Pulling off the motorway and onto some more demanding roads and the 435d demonstrates what a devastatingly quick cross-country machine this can be.

    There’s power and torque seemingly everywhere in the rev range and you can have the choice of using delicate and measured inputs to ride the wave of torque or being a bit more brutal in which case the eight-speed auto drops cogs with alacrity and flies you up the road, slurring one ratio into the next as only that #ZF ‘box can do. And it’s at this point that you realise you haven’t dialled in Sport mode and once you do there seems to be a whole new level of performance to dip into.

    At which point one is invariably really travelling so it’s reassuring that those Alcon brakes can wash off speed without breaking into a sweat – the pedal feels is very reassuring and even on the slippery sections of road we encounter it resists the temptation to trigger the ABS very well. Invariably though once one has knocked a chunk of speed off the dial when tackling the corner that one wanted to slow for it becomes apparent that you’ve actually washed off too much speed and that the 435d could corner much quicker. In fast sweepers the chassis inspires real confidence, gripping hard and resisting understeer very effectively while it’s a similar story amongst the tighter stuff, too. The front end clings on for dear life and the only thing you really have to do is to remember to get onto the throttle earlier than you would in an equivalent rear-wheel drive BMW so you can bring the front axle’s drive capabilities into play, and when you do you can feel the front end pulling you through just as the rear tyres start to scrabble for grip. It’s deeply satisfying and we can’t really imagine that there are all that many machines that would show this 435d a clean set of exhaust pipes, especially on these tight roads where a bigger machine would struggle somewhat.

    Once we’ve finished playing and got a set of pictures in the bag it’s time to head home and sample the car’s cruising abilities once again. Snapper Gus gets behind the wheel and once we emerge back at Birds HQ he’s got a big smile on his face and concludes “That’s quite a weapon isn’t it.” Quite so. Swapping back into my everyday car I couldn’t help but feel how sloppy and stodgy it felt, it had felt fine in the morning!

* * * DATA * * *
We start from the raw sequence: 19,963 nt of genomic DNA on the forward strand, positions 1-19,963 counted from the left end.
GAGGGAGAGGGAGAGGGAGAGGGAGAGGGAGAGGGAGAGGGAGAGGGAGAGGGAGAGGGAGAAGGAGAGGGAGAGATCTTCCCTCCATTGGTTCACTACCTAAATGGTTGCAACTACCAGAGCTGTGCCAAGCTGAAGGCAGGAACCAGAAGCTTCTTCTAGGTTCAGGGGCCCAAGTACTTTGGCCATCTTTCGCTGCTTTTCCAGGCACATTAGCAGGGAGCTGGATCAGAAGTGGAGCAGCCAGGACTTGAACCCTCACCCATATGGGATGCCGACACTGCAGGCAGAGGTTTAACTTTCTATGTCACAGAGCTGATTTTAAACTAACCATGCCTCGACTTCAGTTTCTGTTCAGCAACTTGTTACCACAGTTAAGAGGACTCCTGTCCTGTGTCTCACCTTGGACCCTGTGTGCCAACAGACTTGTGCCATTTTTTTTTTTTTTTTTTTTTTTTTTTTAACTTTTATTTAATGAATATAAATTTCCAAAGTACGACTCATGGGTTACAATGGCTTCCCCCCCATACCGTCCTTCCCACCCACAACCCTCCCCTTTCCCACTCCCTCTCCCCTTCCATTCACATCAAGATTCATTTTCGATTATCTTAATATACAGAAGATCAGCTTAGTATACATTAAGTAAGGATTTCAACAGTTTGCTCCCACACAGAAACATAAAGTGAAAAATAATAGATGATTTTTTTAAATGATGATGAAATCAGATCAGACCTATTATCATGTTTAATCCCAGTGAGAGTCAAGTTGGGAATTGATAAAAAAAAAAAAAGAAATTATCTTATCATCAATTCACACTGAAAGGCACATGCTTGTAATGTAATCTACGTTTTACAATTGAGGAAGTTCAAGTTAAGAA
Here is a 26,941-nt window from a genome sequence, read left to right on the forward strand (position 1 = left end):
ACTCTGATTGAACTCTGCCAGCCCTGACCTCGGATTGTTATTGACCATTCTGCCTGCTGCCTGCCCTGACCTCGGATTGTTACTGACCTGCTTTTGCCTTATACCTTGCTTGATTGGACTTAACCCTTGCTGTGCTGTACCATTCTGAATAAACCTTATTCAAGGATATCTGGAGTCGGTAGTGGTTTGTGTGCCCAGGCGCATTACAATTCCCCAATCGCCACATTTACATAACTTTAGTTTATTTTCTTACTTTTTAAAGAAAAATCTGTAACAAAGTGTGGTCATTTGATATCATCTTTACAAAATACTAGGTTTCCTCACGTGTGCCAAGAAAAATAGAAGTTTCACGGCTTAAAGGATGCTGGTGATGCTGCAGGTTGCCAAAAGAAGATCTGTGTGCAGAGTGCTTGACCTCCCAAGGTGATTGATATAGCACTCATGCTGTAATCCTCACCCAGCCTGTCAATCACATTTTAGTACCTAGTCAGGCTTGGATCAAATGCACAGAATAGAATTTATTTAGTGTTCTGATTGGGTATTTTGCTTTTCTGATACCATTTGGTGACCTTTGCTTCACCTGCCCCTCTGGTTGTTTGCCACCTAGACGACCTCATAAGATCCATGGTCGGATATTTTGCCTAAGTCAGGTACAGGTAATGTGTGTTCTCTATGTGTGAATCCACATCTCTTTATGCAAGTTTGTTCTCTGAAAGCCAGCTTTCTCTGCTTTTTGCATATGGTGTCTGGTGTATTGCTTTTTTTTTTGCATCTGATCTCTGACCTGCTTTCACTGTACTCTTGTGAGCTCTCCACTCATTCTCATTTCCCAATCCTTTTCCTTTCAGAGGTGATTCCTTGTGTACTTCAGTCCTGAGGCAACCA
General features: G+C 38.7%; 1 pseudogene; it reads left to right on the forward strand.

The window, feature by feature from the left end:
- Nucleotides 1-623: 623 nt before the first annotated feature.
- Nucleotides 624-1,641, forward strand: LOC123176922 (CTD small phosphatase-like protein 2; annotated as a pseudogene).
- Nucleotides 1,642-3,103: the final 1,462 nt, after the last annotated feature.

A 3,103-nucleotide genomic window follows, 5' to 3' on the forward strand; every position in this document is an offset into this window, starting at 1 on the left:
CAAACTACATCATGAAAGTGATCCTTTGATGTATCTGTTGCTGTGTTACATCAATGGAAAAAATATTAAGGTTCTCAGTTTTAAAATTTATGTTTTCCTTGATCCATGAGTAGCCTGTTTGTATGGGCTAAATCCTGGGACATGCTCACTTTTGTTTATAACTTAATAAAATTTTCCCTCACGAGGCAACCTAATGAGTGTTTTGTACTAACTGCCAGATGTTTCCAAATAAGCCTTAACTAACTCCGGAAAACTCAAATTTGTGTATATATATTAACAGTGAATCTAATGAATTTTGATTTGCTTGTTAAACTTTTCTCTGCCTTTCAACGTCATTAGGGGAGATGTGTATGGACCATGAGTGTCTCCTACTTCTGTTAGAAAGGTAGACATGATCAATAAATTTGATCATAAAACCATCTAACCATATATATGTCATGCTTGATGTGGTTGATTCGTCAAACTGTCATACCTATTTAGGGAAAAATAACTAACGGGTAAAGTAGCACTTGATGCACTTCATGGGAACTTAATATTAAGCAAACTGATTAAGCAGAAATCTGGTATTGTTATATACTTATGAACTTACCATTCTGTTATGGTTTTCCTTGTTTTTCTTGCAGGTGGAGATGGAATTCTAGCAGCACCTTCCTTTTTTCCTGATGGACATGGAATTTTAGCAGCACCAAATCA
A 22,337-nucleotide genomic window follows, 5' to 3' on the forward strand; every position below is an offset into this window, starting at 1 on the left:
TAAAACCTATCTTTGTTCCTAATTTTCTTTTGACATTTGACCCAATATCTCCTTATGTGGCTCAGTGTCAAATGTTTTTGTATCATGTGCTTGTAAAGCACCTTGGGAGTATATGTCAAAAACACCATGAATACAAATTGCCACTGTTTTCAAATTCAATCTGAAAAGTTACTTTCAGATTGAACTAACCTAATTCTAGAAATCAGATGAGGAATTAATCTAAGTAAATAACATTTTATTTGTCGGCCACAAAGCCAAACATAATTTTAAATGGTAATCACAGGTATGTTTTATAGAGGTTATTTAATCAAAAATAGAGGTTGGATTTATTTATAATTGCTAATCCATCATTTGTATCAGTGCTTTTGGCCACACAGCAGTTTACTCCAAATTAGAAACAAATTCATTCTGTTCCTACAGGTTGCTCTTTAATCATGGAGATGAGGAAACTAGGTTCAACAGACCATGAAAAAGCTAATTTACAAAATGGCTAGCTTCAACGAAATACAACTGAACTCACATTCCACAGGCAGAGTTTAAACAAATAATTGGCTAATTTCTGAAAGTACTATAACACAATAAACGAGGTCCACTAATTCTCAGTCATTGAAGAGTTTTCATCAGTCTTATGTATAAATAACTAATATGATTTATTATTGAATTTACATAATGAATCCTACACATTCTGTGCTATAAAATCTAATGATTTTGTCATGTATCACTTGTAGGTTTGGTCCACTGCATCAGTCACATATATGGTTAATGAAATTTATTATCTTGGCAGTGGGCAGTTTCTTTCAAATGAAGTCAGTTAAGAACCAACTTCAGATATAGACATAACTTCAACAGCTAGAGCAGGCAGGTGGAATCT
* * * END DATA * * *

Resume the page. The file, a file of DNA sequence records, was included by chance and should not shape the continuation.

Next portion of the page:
This 435d is currently up for sale at Birds so if you fancy a stunning everyday supercar slayer that will pass quietly under the radar we’d very much urge you to get in touch. We can’t imagine it’ll hang around for long…

    CONTACT: #BMW-F30-Birds / Tel: 01753 657444 / Web:

    There’s power and torque seemingly everywhere in the rev range

    Birds-B4 component prices

    B4 SPORT SUSPENSION: From £1723
    ALCON AE BRAKE KIT FRONT, 365X32: £2862
    ALCON AE BRAKE KIT REAR, 343X28: £2377
    Please note: All prices quoted within this panel refer to components fitted individually not as part of a B4 Dynamic Package. Prices include parts and labour but not VAT.

    / #Birds-B4-Package prices
    B4-3.5d 380HP COMPLETE CONVERSION: £6803
    Engine management software, Alcon 365mm front brakes, B4 Sport suspension, 19-inch non-run flat tyres
    B4 anti-roll bar kit, Quaife LSD
    B4 DYNAMICS PACKAGE 2: £3096
    B4 anti-roll bar kit, Sport suspension springs, #Quaife LSD
    B4 DYNAMICS PACKAGE 3: £4039
    B4 anti-roll bar kit, B4 Sport suspension, #Quaife-LSD
    Please note: All prices quoted with this panel include parts and labour but not VAT.
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    Bob BMW
    Stunning 520hp M4 tested MOTECH #BMW-M4 / #BMW-F82 / #BMW-M4-F82 / #BMW-4-Series / #BMW-4-Series-F82 / #BMW-4-Series-M4 / #BMW-4-Series-F32 / #BMW

    Lean Green Flying Machine A stunning Java green M4 with a full set of choice performance modifications.

    It’s not just the colour that makes this M4 stand out from the crowd as it’s packing a serious power hike among some other tasty modifications. Words: Bob Harper. Photography: Dave Smith.

    I may have mentioned this before but our company chairman used to have a fondness for the expression, ‘if you’re going to be a bear, be a grizzly!’ We discovered this one day when he appeared in the office wearing what can only be described as a ‘rather interesting’ tie – you know, the sort that one of those programmes on the TV populated by so-called fashion gurus would have had a fit about. To call it bright would have been the understatement of the century. And we can only imagine this sort of ‘if you’re going to be a bear…’ thought process must have gone through the owner of this M4’s mind when he signed on the dotted line for this rather wonderful Java green M4 Coupé. It turns out that he’d actually gone to his local dealer to put an order in for an altogether more straight-laced M3 Saloon, but when he clapped eyes on this M4 which had just been delivered to the dealership to be a demo car it was love at first sight.